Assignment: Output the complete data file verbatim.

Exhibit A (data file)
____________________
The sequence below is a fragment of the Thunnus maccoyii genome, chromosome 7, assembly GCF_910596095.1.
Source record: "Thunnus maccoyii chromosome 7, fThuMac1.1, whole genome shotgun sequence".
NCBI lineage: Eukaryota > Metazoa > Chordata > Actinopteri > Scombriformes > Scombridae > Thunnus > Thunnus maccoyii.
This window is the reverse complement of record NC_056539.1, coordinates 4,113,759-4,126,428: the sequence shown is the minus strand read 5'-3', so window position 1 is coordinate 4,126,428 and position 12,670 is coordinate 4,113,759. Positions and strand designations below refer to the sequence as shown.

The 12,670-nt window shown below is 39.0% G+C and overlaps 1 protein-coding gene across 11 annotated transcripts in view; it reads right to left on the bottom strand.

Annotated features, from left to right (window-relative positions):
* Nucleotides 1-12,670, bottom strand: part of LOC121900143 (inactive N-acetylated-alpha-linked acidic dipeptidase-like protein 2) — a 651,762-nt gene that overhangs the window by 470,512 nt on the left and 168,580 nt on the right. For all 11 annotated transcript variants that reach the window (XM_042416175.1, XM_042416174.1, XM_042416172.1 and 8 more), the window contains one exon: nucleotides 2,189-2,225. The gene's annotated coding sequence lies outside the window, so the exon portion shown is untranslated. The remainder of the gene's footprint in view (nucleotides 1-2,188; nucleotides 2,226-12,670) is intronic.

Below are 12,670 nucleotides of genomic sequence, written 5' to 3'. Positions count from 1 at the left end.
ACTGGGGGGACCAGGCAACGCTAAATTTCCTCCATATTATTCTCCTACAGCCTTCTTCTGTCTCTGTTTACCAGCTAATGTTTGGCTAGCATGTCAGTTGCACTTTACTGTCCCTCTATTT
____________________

The sequence below is a fragment of the Thunnus maccoyii genome, chromosome 7, assembly GCF_910596095.1.
Source record: "Thunnus maccoyii chromosome 7, fThuMac1.1, whole genome shotgun sequence".
NCBI lineage: Eukaryota > Metazoa > Chordata > Actinopteri > Scombriformes > Scombridae > Thunnus > Thunnus maccoyii.
This window is the reverse complement of record NC_056539.1, coordinates 4,113,759-4,126,428: the sequence shown is the minus strand read 5'-3', so window position 1 is coordinate 4,126,428 and position 12,670 is coordinate 4,113,759. Positions and strand designations below refer to the sequence as shown.

The 12,670-nt window shown below is 39.0% G+C and overlaps 1 protein-coding gene across 11 annotated transcripts in view; it reads right to left on the bottom strand.

Annotated features, from left to right (window-relative positions):
* Nucleotides 1-12,670, bottom strand: part of LOC121900143 (inactive N-acetylated-alpha-linked acidic dipeptidase-like protein 2) — a 651,762-nt gene that overhangs the window by 470,512 nt on the left and 168,580 nt on the right. For all 11 annotated transcript variants that reach the window (XM_042416175.1, XM_042416174.1, XM_042416172.1 and 8 more), the window contains one exon: nucleotides 2,189-2,225. The gene's annotated coding sequence lies outside the window, so the exon portion shown is untranslated. The remainder of the gene's footprint in view (nucleotides 1-2,188; nucleotides 2,226-12,670) is intronic.

Below are 12,670 nucleotides of genomic sequence, written 5' to 3'. Positions count from 1 at the left end.
ACTGGGGGGACCAGGCAACGCTAAATTTCCTCCATATTATTCTCCTACAGCCTTCTTCTGTCTCTGTTTACCAGCTAATGTTTGGCTAGCATGTCAGTTGCACTTTACTGTCCCTCTATTT